Anyway, the idea of training also seems to have been something of an anathema to the Greeks. While individuals did train a fair bit as individuals and individuals weapon skills, there does not seem to have been much in terms of unit training. Thus, I hypothesise, these units might be competent in action, but slow to respond to unit orders, simply because it might take longer for commands to filter down and be acted upon.

So, whereas Polemos: SPQR has morale and formation as its unit specifiers, at present Polemos: Polemos has reputation and training. The second wargame proved to be a more comfortable affair for me as the wargamer. Most of the troops got into action; defined mainly as of average reputation and as trained, the command points cost of even moving the phalanx was not excessive, and it rolled nicely over the Persian foot while Alexander’s cavalry was crushed by the opposition. However, Alexander himself, unscathed, managed to form a flank guard to check the triumphant Persian cavalry with a bunch of hoplite mercenaries while the phalanx finished off the Persian centre. At the point I ran out of time the action, while not finished, was going the Macedonian way.

So, was this a simple name change of a particular facet of the game which made it feel better, or more comfortable? Was it a deep change in the structure of the rules which improved the outcome? Indeed, was the outcome improved when Alexander’s Companions went down under the weight of Persian horse?

I am not sure I can answer any of those questions, of course. It was a simple name change, but that name change actually changed the behaviour of a lot of the troops on the table. However, referring to the troops as of average reputation and so-so training meant that the rationale for getting them moving in the first place sounded better. It also meant that the peltasts, unformed but trained mercenary, could behave like peltasts and not like some really hard to get going untrained peasantry.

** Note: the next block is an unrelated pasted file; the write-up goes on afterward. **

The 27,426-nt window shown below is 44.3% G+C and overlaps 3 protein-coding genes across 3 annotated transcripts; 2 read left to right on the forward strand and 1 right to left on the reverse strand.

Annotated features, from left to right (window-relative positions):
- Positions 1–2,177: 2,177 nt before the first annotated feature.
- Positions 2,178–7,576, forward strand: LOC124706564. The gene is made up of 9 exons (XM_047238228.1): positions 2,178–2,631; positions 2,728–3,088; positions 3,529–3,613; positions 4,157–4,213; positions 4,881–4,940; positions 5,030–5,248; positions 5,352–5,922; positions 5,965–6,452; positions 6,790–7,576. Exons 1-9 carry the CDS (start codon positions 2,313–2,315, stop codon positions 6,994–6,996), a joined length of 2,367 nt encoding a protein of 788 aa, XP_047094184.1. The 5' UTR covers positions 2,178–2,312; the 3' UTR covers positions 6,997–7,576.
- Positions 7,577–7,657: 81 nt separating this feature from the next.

Finally, of course, there is the question of luck. In the first game Alexander was lucky, in the second his luck only came to the fore when the Companions went down with him attached and he managed to ride away unscathed. Perhaps, on that basis, there is not much more to be said. After all, Napoleon is reputed to have asked of his opponents ‘are they lucky?’. Furthermore, I suppose that my tactics as Alexander were fairly well ‘hey diddle diddle, straight up the middle’ for the cavalry. While that might work for the phalanx, it does not seem to be how the man handled his heavy cavalry.

Nevertheless, the wargame felt better, whatever that means. The language was more appropriate, the command rules meant that the generals could do stuff, albeit within limits. So somehow an improvement was achieved.

Saturday 18 October 2014

Thoughts Upon A Wargame

In an unusual move for me, I have actually just ‘had a battle’ (to use Mrs Polemos’ expression), or, to put it another way, I have just wargamed. Specifically, the battle was between my new and shiny later Persians, and my slightly less new (but still quite shiny) Macedonians.

The terrain was entirely flat, and the troops were entirely average, as I wanted to test my putative Polemos: Polemos rules, which are, as you probably already know, aimed at warfare in the Classical Greek and Age of alexander era, whatever we might decide to call it.